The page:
Formula 1 racers James Hunt (Chris Hemsworth) and Niki Lauda (Daniel Brühl) square off in Rush.

Reel Reviews: Film gets the checkered flag

Rush, about the rivalry between Formula 1 racers James Hunt and Niki Lauda, is a victory lap for director Ron Howard.

  • Oct. 11, 2013 5:00 a.m.

Niki Lauda (Daniel Brühl) and James Hunt (Chris Hemsworth) are Formula 1 race car drivers from the 1970s. Rush is based on the true story of their famous rivalry, on and off the track.

We say, “It’s a victory lap for Ron Howard.”

HOWE: One word can describe Rush: fantastic. The drama,the story, the acting and the racing clips are spot on, but then again would you expect anything different from Mr. Howard?

I can remember growing up in the late ‘70s and seeing the many stories of James Hunt in the national papers or on TV about his playboy lifestyle. After watching Hemsworth portray him, I think he did a pretty amazing job. This is by far his best role I have seen him in.

TAYLOR: I was completely unaware of much of anything about either of these men, nor Formula 1 racing, but I do think this is an excellent film and fine performances by both leading actors helped a great deal.

Formula 1, it seems, is a dangerous endeavour and if the film is to be trusted for its accuracy, which I think it is, 1970s’ race car drivers were a wild bunch not entirely dissimilar from stuntmen, air force pilots or other professional thrill seekers. While this does make for a fun and interesting character study, it is not what makes this film so engrossing.

HOWE: In some films we have watched we have complained that they are way too long and could have been cut. In other cases they have been too short. Take the Iron Lady for instance. How do you cram so much information into one hour, 40 minutes? Rush, on the other hand, has just the right amount of information to make it an enjoyable movie. It captivates you from pole position to the checkered flag.

TAYLOR: I agree and this is a product of scriptwriting, editing and directing. The film starts off at the end with just a bit of a tease and then flashes back to bring the audience up to speed, starting with both Lauda and Hunt facing off for the first time on a Formula 3 track. From there we follow a story that is mostly about two very different men, one a cold, calculating German genius, the other a wild, naturally talented, aggressive Brit.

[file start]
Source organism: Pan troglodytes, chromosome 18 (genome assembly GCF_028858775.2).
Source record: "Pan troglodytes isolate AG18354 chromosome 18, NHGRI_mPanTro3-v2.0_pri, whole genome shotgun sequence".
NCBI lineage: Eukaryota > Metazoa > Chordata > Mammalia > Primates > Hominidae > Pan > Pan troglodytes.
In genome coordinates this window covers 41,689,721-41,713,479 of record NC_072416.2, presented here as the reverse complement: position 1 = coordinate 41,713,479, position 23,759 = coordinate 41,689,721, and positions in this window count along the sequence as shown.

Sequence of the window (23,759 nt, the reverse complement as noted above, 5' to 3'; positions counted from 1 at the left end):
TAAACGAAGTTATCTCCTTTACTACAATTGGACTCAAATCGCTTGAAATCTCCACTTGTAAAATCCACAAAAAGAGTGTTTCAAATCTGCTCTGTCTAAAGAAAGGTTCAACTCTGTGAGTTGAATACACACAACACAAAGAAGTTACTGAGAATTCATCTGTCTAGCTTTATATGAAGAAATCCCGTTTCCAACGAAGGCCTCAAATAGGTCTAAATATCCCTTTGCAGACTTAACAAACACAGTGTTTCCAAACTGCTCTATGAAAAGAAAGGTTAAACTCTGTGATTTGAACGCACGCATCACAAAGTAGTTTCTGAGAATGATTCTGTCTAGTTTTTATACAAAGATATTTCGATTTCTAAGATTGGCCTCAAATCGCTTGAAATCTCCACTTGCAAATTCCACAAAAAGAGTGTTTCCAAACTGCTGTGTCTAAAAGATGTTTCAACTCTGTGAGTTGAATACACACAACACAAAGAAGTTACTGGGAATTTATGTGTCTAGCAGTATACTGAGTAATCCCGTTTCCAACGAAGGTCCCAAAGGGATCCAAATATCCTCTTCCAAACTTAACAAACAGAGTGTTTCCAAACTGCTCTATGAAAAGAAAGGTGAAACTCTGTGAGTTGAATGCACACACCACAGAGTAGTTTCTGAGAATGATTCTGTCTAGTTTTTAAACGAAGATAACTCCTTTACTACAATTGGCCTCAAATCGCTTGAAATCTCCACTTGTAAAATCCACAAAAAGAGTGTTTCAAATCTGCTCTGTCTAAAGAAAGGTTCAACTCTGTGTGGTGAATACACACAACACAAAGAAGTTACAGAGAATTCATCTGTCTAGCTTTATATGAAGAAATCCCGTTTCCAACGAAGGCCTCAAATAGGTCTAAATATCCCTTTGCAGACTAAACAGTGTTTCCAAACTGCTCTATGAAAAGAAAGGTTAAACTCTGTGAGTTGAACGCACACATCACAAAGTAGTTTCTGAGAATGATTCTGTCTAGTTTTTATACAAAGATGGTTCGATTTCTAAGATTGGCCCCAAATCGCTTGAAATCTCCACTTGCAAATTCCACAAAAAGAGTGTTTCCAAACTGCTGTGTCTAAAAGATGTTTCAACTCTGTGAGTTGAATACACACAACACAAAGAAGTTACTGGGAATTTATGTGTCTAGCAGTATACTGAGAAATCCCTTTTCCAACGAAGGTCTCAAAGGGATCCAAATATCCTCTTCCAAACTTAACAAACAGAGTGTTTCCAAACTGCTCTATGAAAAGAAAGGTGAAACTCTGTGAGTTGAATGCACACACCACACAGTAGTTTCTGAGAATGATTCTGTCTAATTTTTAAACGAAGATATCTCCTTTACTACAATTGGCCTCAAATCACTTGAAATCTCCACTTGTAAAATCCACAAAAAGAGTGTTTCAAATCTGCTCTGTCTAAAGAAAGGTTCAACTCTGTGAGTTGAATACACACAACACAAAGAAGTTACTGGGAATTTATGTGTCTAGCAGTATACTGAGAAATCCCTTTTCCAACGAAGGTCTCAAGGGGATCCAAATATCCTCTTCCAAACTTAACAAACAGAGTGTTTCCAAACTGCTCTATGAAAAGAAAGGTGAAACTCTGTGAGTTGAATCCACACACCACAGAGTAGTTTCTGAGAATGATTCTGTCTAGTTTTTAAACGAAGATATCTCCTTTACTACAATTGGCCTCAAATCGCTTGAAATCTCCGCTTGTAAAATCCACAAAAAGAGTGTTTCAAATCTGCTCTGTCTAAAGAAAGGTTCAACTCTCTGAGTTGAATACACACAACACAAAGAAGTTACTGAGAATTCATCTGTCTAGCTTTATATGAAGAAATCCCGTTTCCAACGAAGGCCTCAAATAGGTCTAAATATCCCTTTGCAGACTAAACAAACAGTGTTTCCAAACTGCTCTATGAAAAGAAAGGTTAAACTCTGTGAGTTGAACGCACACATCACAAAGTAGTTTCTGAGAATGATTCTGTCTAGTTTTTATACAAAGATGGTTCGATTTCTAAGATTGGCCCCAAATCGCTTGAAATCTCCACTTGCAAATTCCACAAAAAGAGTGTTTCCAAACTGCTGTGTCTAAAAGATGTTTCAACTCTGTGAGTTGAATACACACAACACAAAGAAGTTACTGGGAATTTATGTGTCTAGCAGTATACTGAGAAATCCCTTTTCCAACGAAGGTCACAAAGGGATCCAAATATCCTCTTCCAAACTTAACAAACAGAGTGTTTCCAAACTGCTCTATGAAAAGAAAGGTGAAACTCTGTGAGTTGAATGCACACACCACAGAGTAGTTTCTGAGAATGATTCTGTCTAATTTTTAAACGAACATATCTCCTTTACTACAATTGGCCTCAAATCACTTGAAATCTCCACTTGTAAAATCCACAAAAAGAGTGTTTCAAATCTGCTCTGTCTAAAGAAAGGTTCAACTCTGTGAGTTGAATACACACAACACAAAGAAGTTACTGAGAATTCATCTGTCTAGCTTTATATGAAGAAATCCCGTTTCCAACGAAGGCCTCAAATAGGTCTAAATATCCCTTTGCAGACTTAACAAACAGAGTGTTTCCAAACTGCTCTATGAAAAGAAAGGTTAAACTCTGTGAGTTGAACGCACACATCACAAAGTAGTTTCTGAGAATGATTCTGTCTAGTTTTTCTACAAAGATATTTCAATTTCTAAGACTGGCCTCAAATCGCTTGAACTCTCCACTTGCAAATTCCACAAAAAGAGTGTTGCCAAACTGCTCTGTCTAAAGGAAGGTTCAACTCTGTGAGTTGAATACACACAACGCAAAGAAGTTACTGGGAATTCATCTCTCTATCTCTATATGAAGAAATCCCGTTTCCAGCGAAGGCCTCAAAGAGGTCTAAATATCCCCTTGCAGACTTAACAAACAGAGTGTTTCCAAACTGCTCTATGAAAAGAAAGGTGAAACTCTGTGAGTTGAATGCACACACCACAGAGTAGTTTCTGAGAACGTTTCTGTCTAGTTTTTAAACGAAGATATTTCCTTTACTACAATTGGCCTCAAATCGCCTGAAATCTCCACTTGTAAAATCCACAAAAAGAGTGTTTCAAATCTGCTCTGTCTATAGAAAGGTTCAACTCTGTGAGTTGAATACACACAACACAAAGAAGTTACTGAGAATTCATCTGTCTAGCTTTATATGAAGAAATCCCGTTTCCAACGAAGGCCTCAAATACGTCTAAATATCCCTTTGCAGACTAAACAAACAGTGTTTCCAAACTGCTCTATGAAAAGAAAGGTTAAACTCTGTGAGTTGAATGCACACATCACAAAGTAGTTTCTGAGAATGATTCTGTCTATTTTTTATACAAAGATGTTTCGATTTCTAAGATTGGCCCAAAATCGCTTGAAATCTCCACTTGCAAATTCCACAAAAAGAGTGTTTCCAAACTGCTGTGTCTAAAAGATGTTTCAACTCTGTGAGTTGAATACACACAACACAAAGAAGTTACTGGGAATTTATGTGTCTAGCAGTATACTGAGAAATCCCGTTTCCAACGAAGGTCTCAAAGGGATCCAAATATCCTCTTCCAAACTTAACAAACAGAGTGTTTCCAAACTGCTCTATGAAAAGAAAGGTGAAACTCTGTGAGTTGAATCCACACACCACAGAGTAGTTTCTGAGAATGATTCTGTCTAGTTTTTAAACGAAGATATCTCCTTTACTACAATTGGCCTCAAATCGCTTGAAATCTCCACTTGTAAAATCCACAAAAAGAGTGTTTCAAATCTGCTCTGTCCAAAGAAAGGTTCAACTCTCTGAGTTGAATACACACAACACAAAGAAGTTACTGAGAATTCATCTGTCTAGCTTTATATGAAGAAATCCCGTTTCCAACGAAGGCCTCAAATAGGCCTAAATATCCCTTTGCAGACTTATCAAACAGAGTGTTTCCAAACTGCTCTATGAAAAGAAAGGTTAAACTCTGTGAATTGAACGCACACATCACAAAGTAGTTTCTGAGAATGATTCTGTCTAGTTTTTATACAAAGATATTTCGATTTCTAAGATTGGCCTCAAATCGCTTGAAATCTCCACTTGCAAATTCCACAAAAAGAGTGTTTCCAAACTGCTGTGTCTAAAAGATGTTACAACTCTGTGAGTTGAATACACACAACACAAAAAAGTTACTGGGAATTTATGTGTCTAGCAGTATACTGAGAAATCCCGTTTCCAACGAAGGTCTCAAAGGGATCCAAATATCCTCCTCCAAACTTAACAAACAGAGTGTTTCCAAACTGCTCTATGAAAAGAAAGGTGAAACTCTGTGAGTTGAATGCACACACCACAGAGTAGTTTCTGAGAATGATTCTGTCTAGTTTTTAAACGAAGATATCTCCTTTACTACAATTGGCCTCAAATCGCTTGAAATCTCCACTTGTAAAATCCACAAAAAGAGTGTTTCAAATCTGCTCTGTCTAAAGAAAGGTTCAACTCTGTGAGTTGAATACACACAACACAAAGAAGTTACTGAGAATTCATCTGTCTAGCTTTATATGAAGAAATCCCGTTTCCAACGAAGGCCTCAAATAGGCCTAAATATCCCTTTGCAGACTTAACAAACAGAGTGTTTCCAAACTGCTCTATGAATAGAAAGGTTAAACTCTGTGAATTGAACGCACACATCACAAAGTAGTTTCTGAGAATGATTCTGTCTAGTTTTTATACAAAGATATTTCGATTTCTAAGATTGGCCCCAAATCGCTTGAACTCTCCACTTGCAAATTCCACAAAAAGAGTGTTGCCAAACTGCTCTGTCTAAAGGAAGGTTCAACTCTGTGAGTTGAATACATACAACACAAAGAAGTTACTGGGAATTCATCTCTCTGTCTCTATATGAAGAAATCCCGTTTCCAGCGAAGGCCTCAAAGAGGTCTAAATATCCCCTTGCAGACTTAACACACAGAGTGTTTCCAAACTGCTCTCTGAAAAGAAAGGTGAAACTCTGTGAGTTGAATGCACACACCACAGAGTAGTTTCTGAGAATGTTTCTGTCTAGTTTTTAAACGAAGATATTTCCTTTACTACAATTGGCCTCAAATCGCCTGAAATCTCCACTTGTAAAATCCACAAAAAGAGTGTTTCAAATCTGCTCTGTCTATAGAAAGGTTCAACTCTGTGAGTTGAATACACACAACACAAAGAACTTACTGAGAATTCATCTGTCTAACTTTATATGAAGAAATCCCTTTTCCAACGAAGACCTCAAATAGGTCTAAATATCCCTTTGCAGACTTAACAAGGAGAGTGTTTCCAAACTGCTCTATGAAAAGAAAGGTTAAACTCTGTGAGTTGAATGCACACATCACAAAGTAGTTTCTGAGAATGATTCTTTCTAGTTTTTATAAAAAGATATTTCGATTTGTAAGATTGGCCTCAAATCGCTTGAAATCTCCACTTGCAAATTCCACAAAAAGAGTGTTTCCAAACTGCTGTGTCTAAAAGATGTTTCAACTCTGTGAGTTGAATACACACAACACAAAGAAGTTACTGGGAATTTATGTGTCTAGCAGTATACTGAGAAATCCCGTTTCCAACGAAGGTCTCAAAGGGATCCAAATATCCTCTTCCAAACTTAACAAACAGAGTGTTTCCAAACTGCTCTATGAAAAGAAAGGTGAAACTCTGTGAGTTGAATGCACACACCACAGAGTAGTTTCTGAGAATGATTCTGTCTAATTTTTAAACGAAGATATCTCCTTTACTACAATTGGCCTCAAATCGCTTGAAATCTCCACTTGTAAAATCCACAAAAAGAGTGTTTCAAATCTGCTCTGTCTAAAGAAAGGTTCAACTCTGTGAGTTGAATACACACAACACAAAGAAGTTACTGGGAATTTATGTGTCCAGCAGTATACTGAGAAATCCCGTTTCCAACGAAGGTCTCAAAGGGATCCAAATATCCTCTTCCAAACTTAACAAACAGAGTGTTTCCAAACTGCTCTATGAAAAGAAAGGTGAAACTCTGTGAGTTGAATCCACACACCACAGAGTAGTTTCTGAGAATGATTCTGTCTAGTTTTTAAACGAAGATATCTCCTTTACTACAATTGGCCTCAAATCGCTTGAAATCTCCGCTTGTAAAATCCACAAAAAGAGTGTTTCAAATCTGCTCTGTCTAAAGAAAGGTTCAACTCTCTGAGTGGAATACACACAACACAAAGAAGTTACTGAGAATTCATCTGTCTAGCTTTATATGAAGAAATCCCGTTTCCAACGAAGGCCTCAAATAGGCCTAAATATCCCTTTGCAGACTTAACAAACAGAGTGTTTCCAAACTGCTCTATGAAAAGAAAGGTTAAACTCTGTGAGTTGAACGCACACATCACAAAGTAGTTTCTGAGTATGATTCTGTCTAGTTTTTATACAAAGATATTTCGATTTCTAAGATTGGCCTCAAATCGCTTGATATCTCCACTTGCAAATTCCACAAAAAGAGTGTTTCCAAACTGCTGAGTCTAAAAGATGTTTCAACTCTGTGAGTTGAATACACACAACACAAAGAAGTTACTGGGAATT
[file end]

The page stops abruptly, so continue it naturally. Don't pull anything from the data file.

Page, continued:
But what I found most interesting about Rush is the way it unfolded and particularly the way it looked. The script had the right amount of comedy, drama, history and action, perhaps more importantly, it had it in the right proportions. The look, however, is unlike anything I’ve ever seen in a movie: a strange, desaturated, almost copper tone to it, with a very bright gamma. (What this means is, even in the pouring rain, the dark clouds are glowing white hot, presumably so that the audience can see everything else well lit in dismal conditions.) It makes for some pretty pictures…

HOWE: And for me, probably Ron Howard’s finest work.

-Howe gives Rush 4.5 Murray Walker comments out of 5.

-Taylor gives it 4 bouncing slicks out of 5.

The film is currently showing at the Galaxy Cinemas in Vernon.

Brian Taylor and Peter Howe are film reviewers based in Vernon, B.C. Their column, Reel Reviews, appears in The Morning Star Fridays and Sundays.

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